Of eagles and flies: Orientations toward the site

Keith Woodward, John Paul Jones, Sallie A. Marston

Research output: Contribution to journalArticlepeer-review

83 Scopus citations


The macro-micro distinction is one of the most powerful in the human and physical sciences. In this article we challenge the macro by positing an alternative that recognises the intricacies and complexities of material geographies. We employ the Latin proverb - Aquila non captat muscas (Eagles don't catch flies) - to epitomise our position. Instead of looking to general theory - the bird's eye view - we argue for interrogating the ontological and methodological implications of a reciprocal, but antithetical, perspective - that of the flies. We call this alternative the site, an ontology that attempts to account for the different and varying political possibilities - virtually infinite and 'un-catalogue-able' - constantly at work in the world. The site is a formulation that recognises social life as a realm of infinite singularity and variability, where matter is immanently self-organising and pure difference unfolds. We explore the spatiality of the site through the concepts of topology and difference and then develop four methodological orientations for exploring the terrain of situated practices enmeshed in and unfolding through sites.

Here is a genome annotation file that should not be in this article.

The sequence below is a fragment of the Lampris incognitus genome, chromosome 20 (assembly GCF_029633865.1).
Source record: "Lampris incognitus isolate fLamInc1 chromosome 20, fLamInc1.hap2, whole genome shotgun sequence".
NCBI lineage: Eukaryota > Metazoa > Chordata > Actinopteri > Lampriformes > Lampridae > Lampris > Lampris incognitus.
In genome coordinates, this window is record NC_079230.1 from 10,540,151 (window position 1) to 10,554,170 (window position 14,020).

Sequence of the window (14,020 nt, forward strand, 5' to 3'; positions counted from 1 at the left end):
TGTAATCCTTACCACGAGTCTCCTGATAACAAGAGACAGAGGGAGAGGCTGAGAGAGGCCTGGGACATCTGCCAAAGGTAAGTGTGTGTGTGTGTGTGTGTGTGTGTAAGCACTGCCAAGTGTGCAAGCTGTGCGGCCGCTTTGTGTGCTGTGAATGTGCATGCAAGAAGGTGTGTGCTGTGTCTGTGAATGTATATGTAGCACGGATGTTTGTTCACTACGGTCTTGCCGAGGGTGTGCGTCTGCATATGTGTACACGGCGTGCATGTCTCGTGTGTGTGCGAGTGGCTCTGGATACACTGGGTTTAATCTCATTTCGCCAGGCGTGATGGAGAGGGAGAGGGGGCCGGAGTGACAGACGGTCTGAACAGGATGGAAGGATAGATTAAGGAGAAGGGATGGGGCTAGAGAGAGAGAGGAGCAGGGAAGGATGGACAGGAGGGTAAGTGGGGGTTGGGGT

Original languageEnglish (US)
Pages (from-to)271-280
Number of pages10
Issue number3
StatePublished - Sep 2010


  • Difference
  • Methodology
  • Politics
  • Site ontology
  • Subjectivity

ASJC Scopus subject areas

  • Geography, Planning and Development


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